This is because the body gains and increased number of calcium stores which means that there are more minerals being stored that are essential for healthy bones and make them stronger and denser. Stronger bones are an outcome of long term exercise and this is due to the increased number of calcium stores. Stretch of ligaments and stronger ligaments – Long term exercise will enable ligaments to increase their stretch and become stronger in order to cope with the body’s gain of muscle.

This is due to an increase in the production of collagen fibres which is a response to the stress being put on them from regular exercise. This allows the ligaments to become more pliable which is helpful for athletes as they will have a wider range of movement and they are less likely to injure themselves as the ligaments are not only stronger but they are able to cope with intense exercise. Long term exercise will also affect the production of synovial fluid which allows movement around a joint. An increase in synovial fluid is

due to an increase in temperature as you do exercise. The higher body temperature due to exercise causes the synovial fluid to become thinner and flow more freely around the joint allowing for greater range of movement for an athlete. This will benefit the athlete in many ways such as a reduced risk of becoming injured and the capability to achieve a wider range of movement, therefore improving the standard of performance. Increased thickness of a Hyaline cartilage is another chronic response of the skeletal system.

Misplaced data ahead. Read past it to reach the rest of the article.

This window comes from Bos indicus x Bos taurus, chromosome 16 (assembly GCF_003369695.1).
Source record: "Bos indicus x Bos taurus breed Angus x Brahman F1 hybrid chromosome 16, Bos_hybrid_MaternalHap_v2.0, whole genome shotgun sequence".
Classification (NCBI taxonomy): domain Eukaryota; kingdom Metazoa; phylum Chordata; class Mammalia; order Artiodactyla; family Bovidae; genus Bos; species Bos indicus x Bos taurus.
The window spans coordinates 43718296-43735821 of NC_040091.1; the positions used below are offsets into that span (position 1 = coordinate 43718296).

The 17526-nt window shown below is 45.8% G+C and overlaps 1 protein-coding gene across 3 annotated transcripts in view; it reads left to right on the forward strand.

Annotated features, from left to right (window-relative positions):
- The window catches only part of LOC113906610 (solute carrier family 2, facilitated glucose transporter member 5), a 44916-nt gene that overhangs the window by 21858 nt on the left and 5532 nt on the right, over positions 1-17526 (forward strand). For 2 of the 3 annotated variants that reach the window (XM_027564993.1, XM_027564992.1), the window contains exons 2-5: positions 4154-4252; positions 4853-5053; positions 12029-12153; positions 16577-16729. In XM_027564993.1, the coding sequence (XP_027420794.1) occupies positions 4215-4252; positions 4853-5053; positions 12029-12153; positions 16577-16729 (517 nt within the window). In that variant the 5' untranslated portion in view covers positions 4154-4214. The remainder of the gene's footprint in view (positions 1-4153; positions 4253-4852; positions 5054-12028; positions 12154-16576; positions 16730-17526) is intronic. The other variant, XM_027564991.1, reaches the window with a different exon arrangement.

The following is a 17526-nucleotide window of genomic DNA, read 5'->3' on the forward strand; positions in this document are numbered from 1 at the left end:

This kind of cartilage is the most common type of cartilage in your body. This protects the ends of your bone from wear and tear. Over a long period of time the cartilage will become thicker as it needs to become a better shock absorber, this will therefore decrease the chances of an injury during any physical activity as they can take more pressure. Energy systems Some changes that occur to our body’s energy systems due to exercise include a higher tolerance to lactic acid, increased muscular stores for ATP and PC and developed fast and slow twitch muscle fibres.

Increased muscular stores for ATP and PC occur due to the muscles increased supply of ATP causing an increased oxidative capacity. This is partly due to capillarisation allowing a larger blood supply to the muscles, therefore providing more energy. This also means that the body can get rid of Lactic Acid quicker as the larger blood volumes will provide the body with energy. This allows an athlete to be able to work harder for a longer period of time. For example, Mo Farrah has a very high tolerance to lactic acid as he takes part in chronic exercise all year round.

This means that he is able to take part in his marathon’s and races. If he didn’t have a high tolerance to lactic acid or a high supply of ATP, he would not be able to maintain his long distance running and would struggle with the intensity of it. In conclusion, chronic exercise can have many different positive effects on the body. Personally, I believe it is really important to take part in chronic exercise to keep a healthy lifestyle and reduce the risk of becoming obese, injured or suffering from any illnesses due to a poor lifestyle.

Cite this Long term effects of exercise

Long term effects of exercise. (2016, Aug 20). Retrieved from https://graduateway.com/long-term-effects-of-exercise/